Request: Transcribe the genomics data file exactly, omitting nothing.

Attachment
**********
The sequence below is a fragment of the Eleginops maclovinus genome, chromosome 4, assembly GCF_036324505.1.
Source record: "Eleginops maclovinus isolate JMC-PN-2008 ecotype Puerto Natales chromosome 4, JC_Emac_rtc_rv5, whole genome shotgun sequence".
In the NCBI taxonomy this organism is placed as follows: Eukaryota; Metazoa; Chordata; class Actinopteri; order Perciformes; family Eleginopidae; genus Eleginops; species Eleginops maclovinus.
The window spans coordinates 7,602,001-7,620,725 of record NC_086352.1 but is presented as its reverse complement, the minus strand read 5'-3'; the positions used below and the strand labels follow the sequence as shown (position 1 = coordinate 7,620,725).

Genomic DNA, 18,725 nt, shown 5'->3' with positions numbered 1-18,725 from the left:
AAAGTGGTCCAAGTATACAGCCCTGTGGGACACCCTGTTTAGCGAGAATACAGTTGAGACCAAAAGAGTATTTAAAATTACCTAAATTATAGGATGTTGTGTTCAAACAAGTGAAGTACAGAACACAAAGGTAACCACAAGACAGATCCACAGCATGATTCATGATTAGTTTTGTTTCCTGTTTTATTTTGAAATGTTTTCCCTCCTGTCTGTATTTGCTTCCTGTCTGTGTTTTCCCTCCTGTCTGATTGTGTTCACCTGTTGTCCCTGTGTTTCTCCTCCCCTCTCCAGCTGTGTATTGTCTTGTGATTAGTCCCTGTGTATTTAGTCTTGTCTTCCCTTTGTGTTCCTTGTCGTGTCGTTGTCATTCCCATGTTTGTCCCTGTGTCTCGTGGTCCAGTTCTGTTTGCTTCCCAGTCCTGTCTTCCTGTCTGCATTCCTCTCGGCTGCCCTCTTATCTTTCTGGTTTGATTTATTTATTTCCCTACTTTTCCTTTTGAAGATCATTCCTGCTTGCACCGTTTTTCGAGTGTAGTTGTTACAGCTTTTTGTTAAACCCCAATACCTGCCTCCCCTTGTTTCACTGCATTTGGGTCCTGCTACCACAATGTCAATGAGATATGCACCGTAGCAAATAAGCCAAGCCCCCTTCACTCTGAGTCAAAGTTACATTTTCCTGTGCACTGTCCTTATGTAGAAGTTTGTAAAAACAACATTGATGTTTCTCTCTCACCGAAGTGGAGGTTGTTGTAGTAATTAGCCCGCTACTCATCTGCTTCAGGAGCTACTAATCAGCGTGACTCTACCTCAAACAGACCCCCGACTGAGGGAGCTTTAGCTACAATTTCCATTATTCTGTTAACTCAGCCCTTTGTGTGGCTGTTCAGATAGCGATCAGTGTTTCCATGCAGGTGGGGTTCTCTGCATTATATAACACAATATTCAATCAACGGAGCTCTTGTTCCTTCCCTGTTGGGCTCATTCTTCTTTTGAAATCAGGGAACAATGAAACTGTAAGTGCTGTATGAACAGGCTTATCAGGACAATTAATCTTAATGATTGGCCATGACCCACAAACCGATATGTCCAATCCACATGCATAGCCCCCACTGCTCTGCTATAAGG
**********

The sequence below is a fragment of the Eleginops maclovinus genome, chromosome 4, assembly GCF_036324505.1.
Source record: "Eleginops maclovinus isolate JMC-PN-2008 ecotype Puerto Natales chromosome 4, JC_Emac_rtc_rv5, whole genome shotgun sequence".
In the NCBI taxonomy this organism is placed as follows: Eukaryota; Metazoa; Chordata; class Actinopteri; order Perciformes; family Eleginopidae; genus Eleginops; species Eleginops maclovinus.
The window spans coordinates 7,602,001-7,620,725 of record NC_086352.1 but is presented as its reverse complement, the minus strand read 5'-3'; the positions used below and the strand labels follow the sequence as shown (position 1 = coordinate 7,620,725).

Genomic DNA, 18,725 nt, shown 5'->3' with positions numbered 1-18,725 from the left:
AAAGTGGTCCAAGTATACAGCCCTGTGGGACACCCTGTTTAGCGAGAATACAGTTGAGACCAAAAGAGTATTTAAAATTACCTAAATTATAGGATGTTGTGTTCAAACAAGTGAAGTACAGAACACAAAGGTAACCACAAGACAGATCCACAGCATGATTCATGATTAGTTTTGTTTCCTGTTTTATTTTGAAATGTTTTCCCTCCTGTCTGTATTTGCTTCCTGTCTGTGTTTTCCCTCCTGTCTGATTGTGTTCACCTGTTGTCCCTGTGTTTCTCCTCCCCTCTCCAGCTGTGTATTGTCTTGTGATTAGTCCCTGTGTATTTAGTCTTGTCTTCCCTTTGTGTTCCTTGTCGTGTCGTTGTCATTCCCATGTTTGTCCCTGTGTCTCGTGGTCCAGTTCTGTTTGCTTCCCAGTCCTGTCTTCCTGTCTGCATTCCTCTCGGCTGCCCTCTTATCTTTCTGGTTTGATTTATTTATTTCCCTACTTTTCCTTTTGAAGATCATTCCTGCTTGCACCGTTTTTCGAGTGTAGTTGTTACAGCTTTTTGTTAAACCCCAATACCTGCCTCCCCTTGTTTCACTGCATTTGGGTCCTGCTACCACAATGTCAATGAGATATGCACCGTAGCAAATAAGCCAAGCCCCCTTCACTCTGAGTCAAAGTTACATTTTCCTGTGCACTGTCCTTATGTAGAAGTTTGTAAAAACAACATTGATGTTTCTCTCTCACCGAAGTGGAGGTTGTTGTAGTAATTAGCCCGCTACTCATCTGCTTCAGGAGCTACTAATCAGCGTGACTCTACCTCAAACAGACCCCCGACTGAGGGAGCTTTAGCTACAATTTCCATTATTCTGTTAACTCAGCCCTTTGTGTGGCTGTTCAGATAGCGATCAGTGTTTCCATGCAGGTGGGGTTCTCTGCATTATATAACACAATATTCAATCAACGGAGCTCTTGTTCCTTCCCTGTTGGGCTCATTCTTCTTTTGAAATCAGGGAACAATGAAACTGTAAGTGCTGTATGAACAGGCTTATCAGGACAATTAATCTTAATGATTGGCCATGACCCACAAACCGATATGTCCAATCCACATGCATAGCCCCCACTGCTCTGCTATAAGG